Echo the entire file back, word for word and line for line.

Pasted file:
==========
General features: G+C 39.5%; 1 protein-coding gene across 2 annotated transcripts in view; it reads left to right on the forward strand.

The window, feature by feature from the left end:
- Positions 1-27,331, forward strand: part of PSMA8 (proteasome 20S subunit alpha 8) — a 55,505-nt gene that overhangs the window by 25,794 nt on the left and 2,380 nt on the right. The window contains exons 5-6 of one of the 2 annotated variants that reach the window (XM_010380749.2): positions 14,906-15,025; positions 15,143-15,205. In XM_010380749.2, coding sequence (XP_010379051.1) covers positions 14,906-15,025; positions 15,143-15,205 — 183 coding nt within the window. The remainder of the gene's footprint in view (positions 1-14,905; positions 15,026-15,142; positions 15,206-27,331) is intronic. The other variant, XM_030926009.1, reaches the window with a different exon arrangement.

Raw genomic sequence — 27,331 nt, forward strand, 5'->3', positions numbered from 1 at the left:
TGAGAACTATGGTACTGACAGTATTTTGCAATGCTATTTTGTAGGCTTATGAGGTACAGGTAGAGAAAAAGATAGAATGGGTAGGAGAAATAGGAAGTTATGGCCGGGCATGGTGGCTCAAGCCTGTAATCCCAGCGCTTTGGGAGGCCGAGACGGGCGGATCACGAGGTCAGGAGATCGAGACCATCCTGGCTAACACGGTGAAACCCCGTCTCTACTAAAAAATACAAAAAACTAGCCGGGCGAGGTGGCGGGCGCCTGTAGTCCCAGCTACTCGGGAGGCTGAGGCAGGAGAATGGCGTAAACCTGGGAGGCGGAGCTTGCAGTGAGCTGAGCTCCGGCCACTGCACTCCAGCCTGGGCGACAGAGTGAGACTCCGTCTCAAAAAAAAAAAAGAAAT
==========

General features: G+C 39.5%; 1 protein-coding gene across 2 annotated transcripts in view; it reads left to right on the forward strand.

The window, feature by feature from the left end:
- Positions 1-27,331, forward strand: part of PSMA8 (proteasome 20S subunit alpha 8) — a 55,505-nt gene that overhangs the window by 25,794 nt on the left and 2,380 nt on the right. The window contains exons 5-6 of one of the 2 annotated variants that reach the window (XM_010380749.2): positions 14,906-15,025; positions 15,143-15,205. In XM_010380749.2, coding sequence (XP_010379051.1) covers positions 14,906-15,025; positions 15,143-15,205 — 183 coding nt within the window. The remainder of the gene's footprint in view (positions 1-14,905; positions 15,026-15,142; positions 15,206-27,331) is intronic. The other variant, XM_030926009.1, reaches the window with a different exon arrangement.

Raw genomic sequence — 27,331 nt, forward strand, 5'->3', positions numbered from 1 at the left:
TGAGAACTATGGTACTGACAGTATTTTGCAATGCTATTTTGTAGGCTTATGAGGTACAGGTAGAGAAAAAGATAGAATGGGTAGGAGAAATAGGAAGTTATGGCCGGGCATGGTGGCTCAAGCCTGTAATCCCAGCGCTTTGGGAGGCCGAGACGGGCGGATCACGAGGTCAGGAGATCGAGACCATCCTGGCTAACACGGTGAAACCCCGTCTCTACTAAAAAATACAAAAAACTAGCCGGGCGAGGTGGCGGGCGCCTGTAGTCCCAGCTACTCGGGAGGCTGAGGCAGGAGAATGGCGTAAACCTGGGAGGCGGAGCTTGCAGTGAGCTGAGCTCCGGCCACTGCACTCCAGCCTGGGCGACAGAGTGAGACTCCGTCTCAAAAAAAAAAAAGAAAT